As far as the words we use to categorize sexuality, I would say I agree with you that they are not always accurate. Though I think the 4 terms currently in use (heterosexual, homosexual, bisexual and asexual), are a massive improvement over the way the world worked say 30 years ago when it was generally assumed that everyone was heterosexual.

    I can easily imagine those 4 terms being replaced with a simple “sexual” but to me it’s looking forward instead of looking to history.

    In the future, I can imagine there would be no other categories than “sexual”, and there would be an understanding that sexual attraction and sexuality in general is very fluid for some people, and not at all fluid for other people. And no one would care about any one else’s particular sexuality, because it’s none of their dang business.

    As long as you aren’t having sex with kids or animals — since neither group can truly consent — then I don’t care who you are attracted to or who you are having sex with.

    1. Gabby, thanks so much for responding–and I’m pleased that you largely agree with my main points. I think I prefer here as a forum for discussion, because I want readers who aren’t my Facebook friends to see the conversation. I like the idea of sexual fluidity as a spectrum, and agree that some people’s sexuality probably tends more or less towards fluidity than others. I remain of the opinion that most people are by nature capable of some degree of fluidity/”bisexuality,” and that if they don’t experience that, the explanation is likely at least partly cultural and psychological rather than exclusively biological.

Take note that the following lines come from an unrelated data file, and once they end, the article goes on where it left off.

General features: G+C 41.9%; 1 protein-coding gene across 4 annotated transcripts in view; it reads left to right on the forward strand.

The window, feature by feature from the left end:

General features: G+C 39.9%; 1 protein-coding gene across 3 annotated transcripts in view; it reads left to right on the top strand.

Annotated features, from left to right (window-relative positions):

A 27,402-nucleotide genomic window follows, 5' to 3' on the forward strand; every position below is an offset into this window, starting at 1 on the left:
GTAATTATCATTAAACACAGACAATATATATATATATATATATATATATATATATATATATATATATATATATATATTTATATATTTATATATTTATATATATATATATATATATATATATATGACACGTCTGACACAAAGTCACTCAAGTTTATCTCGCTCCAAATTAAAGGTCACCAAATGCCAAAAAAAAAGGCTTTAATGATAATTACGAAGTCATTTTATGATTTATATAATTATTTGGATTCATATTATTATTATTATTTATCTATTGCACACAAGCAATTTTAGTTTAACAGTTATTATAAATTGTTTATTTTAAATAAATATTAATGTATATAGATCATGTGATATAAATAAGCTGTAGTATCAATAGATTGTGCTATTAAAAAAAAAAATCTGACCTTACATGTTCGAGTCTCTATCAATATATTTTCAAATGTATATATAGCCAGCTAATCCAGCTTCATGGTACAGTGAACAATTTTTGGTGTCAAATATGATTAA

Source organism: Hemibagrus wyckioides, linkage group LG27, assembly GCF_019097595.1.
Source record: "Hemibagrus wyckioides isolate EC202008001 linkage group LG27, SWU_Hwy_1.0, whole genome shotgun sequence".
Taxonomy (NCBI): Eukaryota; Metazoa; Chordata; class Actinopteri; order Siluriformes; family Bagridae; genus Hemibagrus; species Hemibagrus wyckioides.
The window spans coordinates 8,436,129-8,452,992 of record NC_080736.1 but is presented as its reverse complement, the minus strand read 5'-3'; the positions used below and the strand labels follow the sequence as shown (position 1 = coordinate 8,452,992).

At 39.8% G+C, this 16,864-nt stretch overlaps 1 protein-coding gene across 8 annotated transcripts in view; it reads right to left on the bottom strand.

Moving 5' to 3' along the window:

It seems that our main point of disagreement concerns whether or not society has a legitimate interest in sexual norms beyond the requirement of consent. I agree that we shouldn’t “care who you are attracted to,” but I think we should care about “who you are having sex with.” I think society does have a legitimate interest in promoting (among other things) abstinence before marriage, faithfulness during marriage, stable families, freedom from sexual addiction, and general emotional and sexual health (which, I think, requires sexual restraint). I am sympathetic to traditional sexual norms because I think they benefit all parties (or, at least, have a large net benefit). Now, that doesn’t mean I agree with the ostracization of those who violate those mores. I like the way everyone reacts to the Lydia/Wickham scandal in Pride and Prejudice (with compassion and a rescue effort that largely succeeds in saving Lydia from social and economic ruin). I don’t like the way they react to Tess of the D’Urbervilles.

  5. I hear you on traditional sexual norms. I can say I’ve personally benefitted in measurable ways from the traditional sexual norms of abstinence before marriage and faithfulness during marriage. But I think there’s enough room in the “traditional sexual norms tent” for gay marriage too. I think all of the norms you name would benefit any type of couple regardless of sexual orientation.